MEXICO CITY – There are all manner of anecdotal footnotes in the ongoing distance debate this week at the WGC-Mexico Championship, but the most glaring personal statement was perched atop a star-studded leaderboard.
The Distance Insights Project was released earlier this month by the USGA and R&A and outlined a number of factors behind the distance modern professionals hit the golf ball, from advances in golf club technology to agronomy and improved fitness.
It’s the latter that was on display through two rounds at Chapultepec Golf Club and it was front-runner Bryson DeChambeau who was playing the role of Exhibit A.
Dr. DeChambeau famously packed on more than 20 pounds of muscle this off-season and immediately turned heads, with one PGA Tour frat brother mocking a muscle pose earlier this week when the two crossed paths. The most head-turning part of DeChambeau’s transformation, however, can be found in the numbers, which makes perfect sense for the game’s foremost mad scientist.
DeChambeau’s driving average has jumped from 302.5 yards (34th on Tour) last season to 314.5 yards (fifth on Tour) this season. Although it’s an incomplete sample set, his ball speed has also jumped from 175.4 mph last year (42nd on Tour) to 180 mph this week in Mexico.
The 26-year-old is a famous tinkerer with his equipment, but it’s not those new toys that transformed the five-time Tour winner into a bona-fide bomber.
“No matter what tools we're going to be playing with, there are going to be people that are pushing the limits. You've got Rory [McIlroy] that can absolutely hit it a country mile. I'm starting to get there,” DeChambeau explained after a second-round 63 that moved him to 11 under. “No matter what anyone does, no matter what the governing bodies do, there's always going to be people in this game trying to push the limits of their own bodies, and so there's going to be people that hit it really, really far.”
DeChambeau didn’t intend to become a statement in the distance debate when he retreated to the gym this off-season, but his play the last two weeks is starting to cross over into the realm of reluctant spokesmen. Consider the numbers: he’s first in the field in driving distance (320.7-yard average) and has picked up 2.81 shots on the field according to strokes gained: off the tee.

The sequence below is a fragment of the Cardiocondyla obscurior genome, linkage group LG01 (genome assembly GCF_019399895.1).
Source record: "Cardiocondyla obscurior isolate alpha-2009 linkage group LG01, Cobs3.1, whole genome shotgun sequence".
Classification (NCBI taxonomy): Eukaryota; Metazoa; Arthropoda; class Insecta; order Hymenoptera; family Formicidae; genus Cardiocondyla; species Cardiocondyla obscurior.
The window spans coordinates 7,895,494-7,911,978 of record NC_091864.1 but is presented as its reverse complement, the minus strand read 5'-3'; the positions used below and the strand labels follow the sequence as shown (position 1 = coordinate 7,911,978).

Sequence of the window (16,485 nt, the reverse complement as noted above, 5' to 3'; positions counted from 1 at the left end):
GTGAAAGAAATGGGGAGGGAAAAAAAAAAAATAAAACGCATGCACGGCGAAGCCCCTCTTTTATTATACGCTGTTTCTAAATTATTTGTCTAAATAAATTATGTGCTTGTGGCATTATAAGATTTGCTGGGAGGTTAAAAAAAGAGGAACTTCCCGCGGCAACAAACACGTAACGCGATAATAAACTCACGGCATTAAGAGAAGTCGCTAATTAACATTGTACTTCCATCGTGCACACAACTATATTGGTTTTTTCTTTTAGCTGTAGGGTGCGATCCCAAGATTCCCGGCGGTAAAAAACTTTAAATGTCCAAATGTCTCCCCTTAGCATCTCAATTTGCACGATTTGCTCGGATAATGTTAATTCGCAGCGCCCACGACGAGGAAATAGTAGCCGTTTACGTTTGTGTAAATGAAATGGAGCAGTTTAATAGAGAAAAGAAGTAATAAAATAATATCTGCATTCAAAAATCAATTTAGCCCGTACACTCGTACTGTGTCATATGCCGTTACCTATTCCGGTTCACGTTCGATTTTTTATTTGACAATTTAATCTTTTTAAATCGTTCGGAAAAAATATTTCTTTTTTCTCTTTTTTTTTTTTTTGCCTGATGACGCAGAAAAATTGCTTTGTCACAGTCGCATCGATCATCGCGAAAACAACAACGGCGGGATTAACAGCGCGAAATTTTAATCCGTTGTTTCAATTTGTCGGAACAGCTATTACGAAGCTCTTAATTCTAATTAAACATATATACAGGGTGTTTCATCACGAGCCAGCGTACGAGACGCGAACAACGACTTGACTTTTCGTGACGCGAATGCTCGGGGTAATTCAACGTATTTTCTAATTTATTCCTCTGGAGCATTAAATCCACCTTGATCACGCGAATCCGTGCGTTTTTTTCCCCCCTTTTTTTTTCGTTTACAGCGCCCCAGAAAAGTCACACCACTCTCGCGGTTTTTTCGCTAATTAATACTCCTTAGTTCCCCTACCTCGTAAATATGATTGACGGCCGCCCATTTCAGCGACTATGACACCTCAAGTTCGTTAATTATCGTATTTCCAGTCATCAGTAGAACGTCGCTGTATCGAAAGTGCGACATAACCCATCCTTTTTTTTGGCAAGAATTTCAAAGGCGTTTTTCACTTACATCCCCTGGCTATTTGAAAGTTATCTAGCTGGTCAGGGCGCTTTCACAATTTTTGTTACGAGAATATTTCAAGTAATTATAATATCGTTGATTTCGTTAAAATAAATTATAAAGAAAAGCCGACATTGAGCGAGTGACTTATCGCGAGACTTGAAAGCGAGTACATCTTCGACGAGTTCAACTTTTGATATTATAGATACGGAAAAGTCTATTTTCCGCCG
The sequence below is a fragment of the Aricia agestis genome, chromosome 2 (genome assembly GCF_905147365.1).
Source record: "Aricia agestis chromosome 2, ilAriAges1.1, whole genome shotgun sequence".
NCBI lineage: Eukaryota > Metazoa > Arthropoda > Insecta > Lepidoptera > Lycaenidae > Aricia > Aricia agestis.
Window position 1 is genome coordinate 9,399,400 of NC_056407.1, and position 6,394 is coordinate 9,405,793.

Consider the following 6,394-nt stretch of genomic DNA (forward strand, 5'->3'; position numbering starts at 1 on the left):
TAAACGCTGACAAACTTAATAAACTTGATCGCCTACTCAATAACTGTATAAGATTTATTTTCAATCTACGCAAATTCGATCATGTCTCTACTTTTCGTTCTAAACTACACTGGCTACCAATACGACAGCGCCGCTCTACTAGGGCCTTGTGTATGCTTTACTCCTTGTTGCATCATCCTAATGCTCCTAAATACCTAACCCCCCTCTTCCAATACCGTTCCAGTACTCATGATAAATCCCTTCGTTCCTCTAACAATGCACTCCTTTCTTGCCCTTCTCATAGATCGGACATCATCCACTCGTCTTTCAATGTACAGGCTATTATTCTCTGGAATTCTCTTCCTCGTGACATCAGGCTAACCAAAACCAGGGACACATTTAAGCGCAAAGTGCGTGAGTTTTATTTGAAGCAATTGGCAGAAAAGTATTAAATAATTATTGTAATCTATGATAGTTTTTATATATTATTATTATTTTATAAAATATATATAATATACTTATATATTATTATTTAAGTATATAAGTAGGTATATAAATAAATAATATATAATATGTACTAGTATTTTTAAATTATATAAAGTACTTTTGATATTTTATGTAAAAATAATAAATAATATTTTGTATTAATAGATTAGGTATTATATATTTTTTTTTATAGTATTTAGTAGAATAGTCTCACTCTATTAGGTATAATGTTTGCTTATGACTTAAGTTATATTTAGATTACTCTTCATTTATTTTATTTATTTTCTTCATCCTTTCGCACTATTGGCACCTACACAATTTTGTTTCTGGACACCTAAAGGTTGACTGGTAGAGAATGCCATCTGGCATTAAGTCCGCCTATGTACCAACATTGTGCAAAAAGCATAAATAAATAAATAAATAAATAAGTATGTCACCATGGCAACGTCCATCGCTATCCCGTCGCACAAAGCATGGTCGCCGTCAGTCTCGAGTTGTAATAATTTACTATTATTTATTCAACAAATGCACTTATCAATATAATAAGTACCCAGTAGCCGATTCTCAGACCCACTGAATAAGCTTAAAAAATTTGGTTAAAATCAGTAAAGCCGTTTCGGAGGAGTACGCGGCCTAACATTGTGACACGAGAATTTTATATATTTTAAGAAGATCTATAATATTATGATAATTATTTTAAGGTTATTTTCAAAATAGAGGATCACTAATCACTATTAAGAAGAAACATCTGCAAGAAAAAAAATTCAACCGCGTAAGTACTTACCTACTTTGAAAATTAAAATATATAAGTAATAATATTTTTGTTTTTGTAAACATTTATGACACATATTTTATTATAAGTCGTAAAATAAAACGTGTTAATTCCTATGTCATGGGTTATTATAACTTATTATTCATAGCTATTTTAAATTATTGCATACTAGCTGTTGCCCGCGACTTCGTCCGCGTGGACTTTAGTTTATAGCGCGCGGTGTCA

But then, perhaps the most glaring contribution to the distance debate is that as impressive as those driving numbers are for DeChambeau it’s not why he’s a stroke clear of the field at the year’s first World Golf Championship. Those numbers point directly to his putting, which is odd considering he admitted on Thursday that poa annua greens like those at Chapultepec have never really been his thing.
“When I went over to Monterey I didn't have the right loft or anything, and I would consequently putt really bad, and it actually made me feel like I was a bad putter growing up, and it was part of the reason why I struggled with a bunch of my stuff in college,” he said of his younger years.
Those poa nightmares seem like a lifetime ago following his tie for fifth last week at the Genesis Invitational and his play this week, which includes 265 feet of putts made and an 8.33 shot advantage in strokes gained: putting.
“I haven't been putting bad. The balls just haven't been going in the hole. I haven't necessarily been reading them correctly,” he said. “I feel like this week I'm seeing the greens really, really well, seeing how they're breaking, how it's going to go in, what speed I need, and I don't know, it's just one of those things where this week they're going in.”
And if DeChambeau’s bigger, faster, stronger argument isn’t enough for those picking sides in the distance divide, consider Chapultepec the paradigm of nuance.
As Webb Simpson’s caddie Paul Tesori pointed out in a tweet, Chapultepec is 7,333 yards from the tips and roughly 7,800 feet above sea level, which essentially makes the course play 12.5 percent shorter - or about 6,400 yards.
“Today, the field was 100 over par. Also, no rough! Please [USGA and PGA Tour] take notice. It’s course design!” Tesori tweeted.
Justin Thomas echoed those sentiments following a second-round 66 that left him tied for fourth place at 9 under par.
“I think that answers your question on lengthening golf courses in itself. You give us firm greens, but they're just very severe,” Thomas said. “We damn near have wedge into every hole, it's crazy, but because of the severity and how narrow the fairways are, it's a tough test.”
Neither Bryson’s newfound bulk nor Chapultepec’s complicated challenge will solve the distance debate, but at least, anecdotally, they both are adding new layers to dialogue.